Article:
Shallots are a wonderful alternative to onions and garlic, true or false? Well the answer is both. Onions, garlic and shallots are of the same family but all taste a bit different and affect your breath differently.
We have always been onion and garlic people and only played with the shallots. Generally because they are expensive, well at least compared to onions and garlic.
This past couple of years we have added shallots to out home garden. Year one was the learning curve. You plant the whole container (starts) in one place and they overcrowd and stunt each other, spread them apart (year two) and you get a nice crop. The picture of shallots on the patio table was 1/2 the crop of one box from the garden store. These where planted in an above ground 15 gallon flower flower pot.
Shallots have a very delicate flavor and I wouldn’t waste them in a heavy dish. Substitute onions with shallots in a gumbo or stew and you have lost what the shallot has to offer.
Where we use them the most is in lighter soups, sautes and thinly sliced and layered on top of a nice fillet of fish, either paper wrapped or baked. They also are wonderfull thinly sliced or diced in a garden fresh salad.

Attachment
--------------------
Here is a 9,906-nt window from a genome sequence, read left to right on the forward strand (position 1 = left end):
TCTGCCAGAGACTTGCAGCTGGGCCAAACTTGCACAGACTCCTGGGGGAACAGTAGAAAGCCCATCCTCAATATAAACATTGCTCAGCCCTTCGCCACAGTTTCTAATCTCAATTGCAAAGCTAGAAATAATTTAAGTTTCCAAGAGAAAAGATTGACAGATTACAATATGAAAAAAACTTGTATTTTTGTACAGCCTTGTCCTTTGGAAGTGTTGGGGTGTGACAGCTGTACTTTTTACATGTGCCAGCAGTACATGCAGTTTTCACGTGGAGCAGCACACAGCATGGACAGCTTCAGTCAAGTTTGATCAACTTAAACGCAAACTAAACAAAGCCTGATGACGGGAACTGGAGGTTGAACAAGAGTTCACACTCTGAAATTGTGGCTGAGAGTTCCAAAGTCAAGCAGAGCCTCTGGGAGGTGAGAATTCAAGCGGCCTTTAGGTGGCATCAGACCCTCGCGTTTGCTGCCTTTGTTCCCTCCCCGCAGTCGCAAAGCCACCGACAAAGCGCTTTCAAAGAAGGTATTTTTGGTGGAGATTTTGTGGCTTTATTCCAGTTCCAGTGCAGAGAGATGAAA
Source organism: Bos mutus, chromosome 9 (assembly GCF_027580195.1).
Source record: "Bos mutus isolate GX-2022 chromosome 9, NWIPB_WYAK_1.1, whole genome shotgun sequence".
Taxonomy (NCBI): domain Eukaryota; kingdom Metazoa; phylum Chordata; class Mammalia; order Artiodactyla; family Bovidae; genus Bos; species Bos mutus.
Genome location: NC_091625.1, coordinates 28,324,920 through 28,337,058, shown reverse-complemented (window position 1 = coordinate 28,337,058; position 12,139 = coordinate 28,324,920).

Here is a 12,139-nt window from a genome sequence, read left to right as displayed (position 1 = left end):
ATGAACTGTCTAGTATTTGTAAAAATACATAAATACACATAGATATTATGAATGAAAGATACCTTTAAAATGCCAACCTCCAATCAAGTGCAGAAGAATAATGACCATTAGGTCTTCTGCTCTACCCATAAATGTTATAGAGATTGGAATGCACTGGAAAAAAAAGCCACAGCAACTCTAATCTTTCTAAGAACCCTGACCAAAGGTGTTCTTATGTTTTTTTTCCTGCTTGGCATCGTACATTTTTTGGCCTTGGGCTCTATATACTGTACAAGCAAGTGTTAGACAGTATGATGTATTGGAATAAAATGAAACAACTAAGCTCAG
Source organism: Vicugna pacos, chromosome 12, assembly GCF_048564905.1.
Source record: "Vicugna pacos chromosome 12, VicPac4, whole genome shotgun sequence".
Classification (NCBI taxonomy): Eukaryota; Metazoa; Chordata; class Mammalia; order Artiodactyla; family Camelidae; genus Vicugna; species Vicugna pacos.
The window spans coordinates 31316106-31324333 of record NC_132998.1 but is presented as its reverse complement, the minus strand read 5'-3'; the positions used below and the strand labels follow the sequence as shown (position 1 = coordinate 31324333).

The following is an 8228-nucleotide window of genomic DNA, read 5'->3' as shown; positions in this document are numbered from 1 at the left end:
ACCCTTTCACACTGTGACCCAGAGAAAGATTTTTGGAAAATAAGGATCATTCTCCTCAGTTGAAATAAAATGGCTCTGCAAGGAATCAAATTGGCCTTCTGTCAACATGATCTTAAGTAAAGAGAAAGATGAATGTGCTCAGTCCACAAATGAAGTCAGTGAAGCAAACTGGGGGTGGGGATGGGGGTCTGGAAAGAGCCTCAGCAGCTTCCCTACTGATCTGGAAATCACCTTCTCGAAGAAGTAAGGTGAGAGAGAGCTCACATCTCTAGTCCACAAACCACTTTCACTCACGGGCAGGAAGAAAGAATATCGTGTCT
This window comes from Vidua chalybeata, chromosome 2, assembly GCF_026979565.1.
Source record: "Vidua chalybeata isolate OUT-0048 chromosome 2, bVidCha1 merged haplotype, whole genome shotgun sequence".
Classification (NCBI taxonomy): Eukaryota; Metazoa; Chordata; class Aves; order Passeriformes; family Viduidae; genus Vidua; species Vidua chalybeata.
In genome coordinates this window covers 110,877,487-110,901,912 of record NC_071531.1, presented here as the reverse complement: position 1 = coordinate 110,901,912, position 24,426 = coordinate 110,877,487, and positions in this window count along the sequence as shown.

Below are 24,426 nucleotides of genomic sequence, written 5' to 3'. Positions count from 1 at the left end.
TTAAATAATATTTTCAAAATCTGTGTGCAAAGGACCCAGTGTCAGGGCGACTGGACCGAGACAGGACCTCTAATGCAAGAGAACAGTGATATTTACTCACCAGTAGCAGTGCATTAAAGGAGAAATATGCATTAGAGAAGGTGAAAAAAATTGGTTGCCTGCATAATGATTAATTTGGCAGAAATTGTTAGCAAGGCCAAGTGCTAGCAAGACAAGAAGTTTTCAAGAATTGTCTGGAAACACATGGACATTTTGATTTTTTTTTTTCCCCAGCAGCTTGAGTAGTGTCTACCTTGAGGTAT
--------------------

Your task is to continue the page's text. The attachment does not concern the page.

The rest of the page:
Shallots can be handled much the same way as you would garlic, a nice slow roast at about 425° for about 40 minutes. Use right away or store in the refrigerator and use in vinigretts and sauces. These shallots will be much sweeter because of the caramelizing
We have also been experimenting with drying foods as a way to extend their shelve life and shallots have proven to be an exceptional experiment. Our dried shallots are used primarily in soups, don’t bother to rehydrate them as the soup liquid will suffice. Give them a quick chop and toss them in.
For storage, store fresh shallots in a cool , dry location and do not store onions and shallots next to potatoes as both expel gases that will promote the other to spoil quickly. Our dried sliced shallots are stored in an airtight container, we prefer the Airscape containers as they have a valved insert that you press down over the shallots, limiting the amount of trapped air.
If they are new to you, then give them a try when preparing a more delicate dish, we are sure you will be pleased.